Reviving Democracy, Spreading Cooperatives

The Occupy movement in the U.S. (there also are international manifestations) is one of the more encouraging recent developments in the present political environment. Most of the Occupy sites have been suppressed by the police, but the new activism continues to spread. This revived democratic spirit likely will grow in its impact through other venues.

Occupy networks are articulating widespread outrage over the extreme concentration of wealth that is occurring at the expense of social justice and a sustainable future. Cooperatives offer an ownership structure and business methods that address many of the injustices that the Occupy movement is highlighting. For campaigns that aim to change this economic disorder, the values and principles articulated in the international "Statement of Cooperative Identity" constitute an excellent starting point.
Democratic and egalitarian movements sooner or later need to build institutions that embody and extend their founding spirit. Better ways of organizing enterprise, finance, and community services are already on hand, and co-ops are among the best of examples.

The opportunity to tell the story of cooperatives, the world’s largest social movement, is enhanced by the current global campaign, International Year of Cooperatives (IYC). Here again, there is a direct connection to the political and economic crises that are rocking the world. Cooperatives arose historically to defend workers and the commons against concentrated private wealth, and they continue to offer a means of democratically controlling capital and needed services. As the IYC campaign says, co-ops build a better world. They are building common wealth, in contrast to the pattern of financial gains going to the bigger investors.

Like other social movements and struggles—such as those seeking to win equal treatment under the law, or the right to organize in the workplace—cooperatives have had to fight for recognition. And they still need to be vigilant against having their way of conducting business undermined rather than extended. In laws and public policy, the scales are still tipped heavily toward large, investor-driven corporations—but cooperatives are getting much more favorable attention.

Credit unions, the most widespread type of cooperative, are gaining members at a strong rate, while offering fair and secure financial services. Worker co-ops in the Bronx, Cleveland, the Bay Area, and elsewhere are demonstrating their potential for job creation and democratically owned industry. Low-income mobile home parks are being converted to cooperatives, allowing ownership and greater security for residents. Agricultural co-ops continue to offer producers essential mechanisms for value-added processing and marketing. And retail co-ops are helping lead a local food revolution.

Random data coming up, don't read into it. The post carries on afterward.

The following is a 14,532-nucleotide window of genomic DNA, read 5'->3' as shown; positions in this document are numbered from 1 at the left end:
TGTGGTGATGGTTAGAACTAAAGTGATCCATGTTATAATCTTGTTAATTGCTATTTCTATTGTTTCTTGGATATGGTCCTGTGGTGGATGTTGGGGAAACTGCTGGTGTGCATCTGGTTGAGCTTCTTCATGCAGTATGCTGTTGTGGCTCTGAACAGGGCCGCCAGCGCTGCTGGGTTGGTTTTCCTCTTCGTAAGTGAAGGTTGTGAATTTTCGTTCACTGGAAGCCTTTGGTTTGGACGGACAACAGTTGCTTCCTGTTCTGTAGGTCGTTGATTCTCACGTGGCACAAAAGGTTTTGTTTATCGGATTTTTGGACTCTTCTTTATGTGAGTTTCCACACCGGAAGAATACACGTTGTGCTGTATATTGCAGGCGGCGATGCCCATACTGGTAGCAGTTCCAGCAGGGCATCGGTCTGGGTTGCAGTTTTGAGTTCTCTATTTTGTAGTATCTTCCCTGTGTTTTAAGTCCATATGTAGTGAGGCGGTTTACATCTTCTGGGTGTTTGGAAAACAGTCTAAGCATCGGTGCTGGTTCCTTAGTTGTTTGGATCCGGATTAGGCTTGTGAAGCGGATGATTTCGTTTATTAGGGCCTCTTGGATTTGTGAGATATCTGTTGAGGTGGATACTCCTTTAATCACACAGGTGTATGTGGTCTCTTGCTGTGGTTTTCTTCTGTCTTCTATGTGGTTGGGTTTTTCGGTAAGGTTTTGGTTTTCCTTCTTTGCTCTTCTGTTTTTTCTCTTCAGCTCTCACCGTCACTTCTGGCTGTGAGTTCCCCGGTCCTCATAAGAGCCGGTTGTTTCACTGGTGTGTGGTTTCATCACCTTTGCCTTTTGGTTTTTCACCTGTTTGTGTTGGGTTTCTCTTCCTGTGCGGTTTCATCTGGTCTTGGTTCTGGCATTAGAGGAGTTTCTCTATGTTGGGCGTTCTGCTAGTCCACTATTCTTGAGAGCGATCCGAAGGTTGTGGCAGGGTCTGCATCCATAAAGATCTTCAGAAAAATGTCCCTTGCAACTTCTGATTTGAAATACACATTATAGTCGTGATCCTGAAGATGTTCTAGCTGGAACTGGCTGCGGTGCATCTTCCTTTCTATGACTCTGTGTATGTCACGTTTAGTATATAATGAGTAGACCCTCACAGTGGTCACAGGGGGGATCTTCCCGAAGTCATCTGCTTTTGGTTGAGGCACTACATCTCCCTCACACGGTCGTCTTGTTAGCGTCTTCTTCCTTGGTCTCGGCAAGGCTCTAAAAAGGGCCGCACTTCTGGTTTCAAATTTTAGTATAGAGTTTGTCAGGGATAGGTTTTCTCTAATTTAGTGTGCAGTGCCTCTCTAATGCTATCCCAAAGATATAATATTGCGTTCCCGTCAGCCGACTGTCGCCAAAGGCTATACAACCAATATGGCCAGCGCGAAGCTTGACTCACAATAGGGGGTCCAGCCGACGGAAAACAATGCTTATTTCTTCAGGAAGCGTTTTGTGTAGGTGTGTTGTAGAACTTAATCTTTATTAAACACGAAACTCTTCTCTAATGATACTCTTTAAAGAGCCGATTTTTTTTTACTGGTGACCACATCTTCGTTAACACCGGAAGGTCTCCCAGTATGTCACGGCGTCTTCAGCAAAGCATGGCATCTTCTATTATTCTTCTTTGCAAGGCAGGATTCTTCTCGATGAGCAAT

These and a hundred other examples of cooperative performance and potential are available for telling cooperative stories and addressing the economic injustices that Occupy has made impossible to ignore. And notice that the Occupy protests, like most cooperative activity, have been conducted largely outside conventional political and media channels, forcing both participants and observers to consider how best to work for social and political change. Clearly, campaigns that devolve to focusing on the next election are selling short the potential for a deeper movement to reconstitute democracy.

Many cooperatives—while building a better food system, one based in community and in democratic ownership—have reached a stage of looking outside the box. Seeking major changes in the food system challenges dynamic retailers to build stronger relationships with local growers and distributors, other retailers, institutional allies, and public agencies. The market leadership that many food co-ops have achieved can be extended through long-term work with partners in rebuilding food economies.
This magazine will continue to highlight diverse local projects, and the cover section reports on two more examples of such partnerships. In Marquette, Mich., a small co-op is having a major impact in its remote region, initially through pioneering work on the fresh food supply and now with increasingly supportive institutional allies. In Seattle, PCC Natural Markets, our largest consumer food co-op, is partnering with a coalition of community kitchens that is strengthening local food resilience.

2012 promises to provide more than another year’s worth of cooperative success ­stories (find some at www.stories.coop). 

See other articles from this issue: #158 January - February - 2012
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